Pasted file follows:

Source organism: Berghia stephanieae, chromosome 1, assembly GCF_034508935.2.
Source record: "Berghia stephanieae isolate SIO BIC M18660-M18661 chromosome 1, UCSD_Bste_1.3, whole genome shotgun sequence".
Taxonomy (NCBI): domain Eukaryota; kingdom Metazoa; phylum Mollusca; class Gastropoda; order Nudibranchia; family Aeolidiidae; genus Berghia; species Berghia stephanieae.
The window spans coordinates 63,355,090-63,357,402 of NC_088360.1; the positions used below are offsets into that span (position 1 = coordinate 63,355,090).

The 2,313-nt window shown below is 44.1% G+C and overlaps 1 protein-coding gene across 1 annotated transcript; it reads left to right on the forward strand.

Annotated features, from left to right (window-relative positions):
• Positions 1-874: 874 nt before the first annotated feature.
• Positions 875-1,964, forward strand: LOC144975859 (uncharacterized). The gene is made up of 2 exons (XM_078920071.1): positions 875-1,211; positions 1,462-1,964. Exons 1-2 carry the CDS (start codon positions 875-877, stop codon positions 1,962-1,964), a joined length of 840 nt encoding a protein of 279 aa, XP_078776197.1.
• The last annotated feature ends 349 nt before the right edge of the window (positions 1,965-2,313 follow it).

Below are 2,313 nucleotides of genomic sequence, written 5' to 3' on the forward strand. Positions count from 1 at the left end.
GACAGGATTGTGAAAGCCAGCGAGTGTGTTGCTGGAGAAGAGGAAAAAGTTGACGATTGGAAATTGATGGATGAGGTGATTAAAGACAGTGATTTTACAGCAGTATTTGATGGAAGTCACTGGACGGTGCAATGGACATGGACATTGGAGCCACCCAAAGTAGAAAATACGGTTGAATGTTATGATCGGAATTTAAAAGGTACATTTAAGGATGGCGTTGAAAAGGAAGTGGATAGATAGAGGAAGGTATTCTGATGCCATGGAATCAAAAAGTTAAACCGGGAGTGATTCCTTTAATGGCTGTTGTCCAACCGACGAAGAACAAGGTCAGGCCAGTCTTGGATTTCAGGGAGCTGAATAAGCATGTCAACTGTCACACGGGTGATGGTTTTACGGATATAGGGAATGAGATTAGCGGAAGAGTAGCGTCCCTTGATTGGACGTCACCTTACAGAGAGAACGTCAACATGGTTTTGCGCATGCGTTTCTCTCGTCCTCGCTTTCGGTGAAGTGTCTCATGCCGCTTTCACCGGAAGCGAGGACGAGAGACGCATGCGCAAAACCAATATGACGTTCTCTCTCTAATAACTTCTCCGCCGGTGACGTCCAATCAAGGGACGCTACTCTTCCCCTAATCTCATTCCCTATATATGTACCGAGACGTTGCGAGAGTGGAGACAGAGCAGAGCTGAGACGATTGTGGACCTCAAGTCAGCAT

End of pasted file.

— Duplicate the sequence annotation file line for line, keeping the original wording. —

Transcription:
Source organism: Berghia stephanieae, chromosome 1, assembly GCF_034508935.2.
Source record: "Berghia stephanieae isolate SIO BIC M18660-M18661 chromosome 1, UCSD_Bste_1.3, whole genome shotgun sequence".
Taxonomy (NCBI): domain Eukaryota; kingdom Metazoa; phylum Mollusca; class Gastropoda; order Nudibranchia; family Aeolidiidae; genus Berghia; species Berghia stephanieae.
The window spans coordinates 63,355,090-63,357,402 of NC_088360.1; the positions used below are offsets into that span (position 1 = coordinate 63,355,090).

The 2,313-nt window shown below is 44.1% G+C and overlaps 1 protein-coding gene across 1 annotated transcript; it reads left to right on the forward strand.

Annotated features, from left to right (window-relative positions):
• Positions 1-874: 874 nt before the first annotated feature.
• Positions 875-1,964, forward strand: LOC144975859 (uncharacterized). The gene is made up of 2 exons (XM_078920071.1): positions 875-1,211; positions 1,462-1,964. Exons 1-2 carry the CDS (start codon positions 875-877, stop codon positions 1,962-1,964), a joined length of 840 nt encoding a protein of 279 aa, XP_078776197.1.
• The last annotated feature ends 349 nt before the right edge of the window (positions 1,965-2,313 follow it).

Below are 2,313 nucleotides of genomic sequence, written 5' to 3' on the forward strand. Positions count from 1 at the left end.
GACAGGATTGTGAAAGCCAGCGAGTGTGTTGCTGGAGAAGAGGAAAAAGTTGACGATTGGAAATTGATGGATGAGGTGATTAAAGACAGTGATTTTACAGCAGTATTTGATGGAAGTCACTGGACGGTGCAATGGACATGGACATTGGAGCCACCCAAAGTAGAAAATACGGTTGAATGTTATGATCGGAATTTAAAAGGTACATTTAAGGATGGCGTTGAAAAGGAAGTGGATAGATAGAGGAAGGTATTCTGATGCCATGGAATCAAAAAGTTAAACCGGGAGTGATTCCTTTAATGGCTGTTGTCCAACCGACGAAGAACAAGGTCAGGCCAGTCTTGGATTTCAGGGAGCTGAATAAGCATGTCAACTGTCACACGGGTGATGGTTTTACGGATATAGGGAATGAGATTAGCGGAAGAGTAGCGTCCCTTGATTGGACGTCACCTTACAGAGAGAACGTCAACATGGTTTTGCGCATGCGTTTCTCTCGTCCTCGCTTTCGGTGAAGTGTCTCATGCCGCTTTCACCGGAAGCGAGGACGAGAGACGCATGCGCAAAACCAATATGACGTTCTCTCTCTAATAACTTCTCCGCCGGTGACGTCCAATCAAGGGACGCTACTCTTCCCCTAATCTCATTCCCTATATATGTACCGAGACGTTGCGAGAGTGGAGACAGAGCAGAGCTGAGACGATTGTGGACCTCAAGTCAGCAT